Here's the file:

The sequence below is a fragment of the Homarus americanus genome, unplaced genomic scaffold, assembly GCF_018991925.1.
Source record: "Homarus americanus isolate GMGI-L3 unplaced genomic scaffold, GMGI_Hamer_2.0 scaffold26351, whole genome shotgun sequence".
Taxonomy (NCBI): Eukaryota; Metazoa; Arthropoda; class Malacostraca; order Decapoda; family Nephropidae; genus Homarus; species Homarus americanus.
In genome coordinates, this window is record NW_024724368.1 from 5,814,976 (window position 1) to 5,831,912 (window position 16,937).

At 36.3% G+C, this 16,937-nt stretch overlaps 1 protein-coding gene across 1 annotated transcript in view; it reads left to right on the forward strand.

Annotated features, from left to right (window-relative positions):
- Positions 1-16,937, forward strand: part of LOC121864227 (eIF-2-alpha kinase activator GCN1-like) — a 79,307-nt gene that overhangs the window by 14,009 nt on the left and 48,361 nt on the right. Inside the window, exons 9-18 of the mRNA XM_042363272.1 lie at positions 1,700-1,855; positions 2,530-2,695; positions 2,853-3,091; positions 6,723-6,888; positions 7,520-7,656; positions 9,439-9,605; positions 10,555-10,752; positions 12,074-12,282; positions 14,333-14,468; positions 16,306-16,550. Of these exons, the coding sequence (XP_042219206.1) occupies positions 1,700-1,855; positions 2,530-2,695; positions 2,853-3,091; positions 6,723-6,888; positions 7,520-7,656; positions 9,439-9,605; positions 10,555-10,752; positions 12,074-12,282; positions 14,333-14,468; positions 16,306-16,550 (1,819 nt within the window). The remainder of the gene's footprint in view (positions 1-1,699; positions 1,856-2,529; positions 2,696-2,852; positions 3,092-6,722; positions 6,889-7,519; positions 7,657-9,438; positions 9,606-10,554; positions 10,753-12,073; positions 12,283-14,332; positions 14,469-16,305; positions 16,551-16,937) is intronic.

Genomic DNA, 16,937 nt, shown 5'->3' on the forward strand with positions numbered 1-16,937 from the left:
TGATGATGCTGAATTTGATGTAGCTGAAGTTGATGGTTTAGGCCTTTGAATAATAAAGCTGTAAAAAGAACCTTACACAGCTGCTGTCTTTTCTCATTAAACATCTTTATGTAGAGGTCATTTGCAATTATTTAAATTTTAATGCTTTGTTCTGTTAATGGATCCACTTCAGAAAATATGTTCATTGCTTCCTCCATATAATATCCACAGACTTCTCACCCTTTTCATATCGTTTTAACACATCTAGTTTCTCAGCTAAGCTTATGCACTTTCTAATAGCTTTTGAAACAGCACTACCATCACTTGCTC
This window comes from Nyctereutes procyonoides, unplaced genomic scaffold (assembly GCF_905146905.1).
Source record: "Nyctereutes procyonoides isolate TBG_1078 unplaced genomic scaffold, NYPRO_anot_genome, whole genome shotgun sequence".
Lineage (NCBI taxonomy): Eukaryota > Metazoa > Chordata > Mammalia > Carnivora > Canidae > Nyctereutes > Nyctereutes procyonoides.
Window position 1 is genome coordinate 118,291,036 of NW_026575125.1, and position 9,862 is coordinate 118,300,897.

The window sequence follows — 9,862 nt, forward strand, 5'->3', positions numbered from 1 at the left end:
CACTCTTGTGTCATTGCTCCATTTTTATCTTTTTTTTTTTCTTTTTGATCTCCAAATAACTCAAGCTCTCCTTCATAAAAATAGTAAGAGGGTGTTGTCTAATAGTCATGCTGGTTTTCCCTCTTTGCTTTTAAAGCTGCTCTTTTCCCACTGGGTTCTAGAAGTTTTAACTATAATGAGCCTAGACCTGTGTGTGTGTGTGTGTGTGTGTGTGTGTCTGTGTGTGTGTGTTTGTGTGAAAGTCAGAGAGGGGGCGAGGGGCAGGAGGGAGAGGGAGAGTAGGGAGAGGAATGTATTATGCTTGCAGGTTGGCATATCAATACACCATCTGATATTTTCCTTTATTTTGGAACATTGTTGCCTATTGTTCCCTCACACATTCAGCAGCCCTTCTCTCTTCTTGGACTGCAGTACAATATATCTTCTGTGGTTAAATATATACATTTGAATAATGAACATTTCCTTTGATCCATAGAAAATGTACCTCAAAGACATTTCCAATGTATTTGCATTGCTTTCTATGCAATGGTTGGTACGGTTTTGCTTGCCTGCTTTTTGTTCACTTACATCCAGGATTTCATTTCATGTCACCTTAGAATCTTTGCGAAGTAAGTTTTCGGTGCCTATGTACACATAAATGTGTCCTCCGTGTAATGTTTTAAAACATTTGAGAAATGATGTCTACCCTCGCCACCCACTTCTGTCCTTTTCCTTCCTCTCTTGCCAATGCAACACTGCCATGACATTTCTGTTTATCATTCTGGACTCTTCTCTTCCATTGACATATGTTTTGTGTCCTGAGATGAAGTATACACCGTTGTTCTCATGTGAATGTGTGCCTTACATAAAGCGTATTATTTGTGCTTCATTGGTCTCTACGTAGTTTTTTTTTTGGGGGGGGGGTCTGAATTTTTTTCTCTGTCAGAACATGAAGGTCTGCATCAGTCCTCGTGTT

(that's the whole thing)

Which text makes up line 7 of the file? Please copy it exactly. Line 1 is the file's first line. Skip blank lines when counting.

- Positions 1-16,937, forward strand: part of LOC121864227 (eIF-2-alpha kinase activator GCN1-like) — a 79,307-nt gene that overhangs the window by 14,009 nt on the left and 48,361 nt on the right. Inside the window, exons 9-18 of the mRNA XM_042363272.1 lie at positions 1,700-1,855; positions 2,530-2,695; positions 2,853-3,091; positions 6,723-6,888; positions 7,520-7,656; positions 9,439-9,605; positions 10,555-10,752; positions 12,074-12,282; positions 14,333-14,468; positions 16,306-16,550. Of these exons, the coding sequence (XP_042219206.1) occupies positions 1,700-1,855; positions 2,530-2,695; positions 2,853-3,091; positions 6,723-6,888; positions 7,520-7,656; positions 9,439-9,605; positions 10,555-10,752; positions 12,074-12,282; positions 14,333-14,468; positions 16,306-16,550 (1,819 nt within the window). The remainder of the gene's footprint in view (positions 1-1,699; positions 1,856-2,529; positions 2,696-2,852; positions 3,092-6,722; positions 6,889-7,519; positions 7,657-9,438; positions 9,606-10,554; positions 10,753-12,073; positions 12,283-14,332; positions 14,469-16,305; positions 16,551-16,937) is intronic.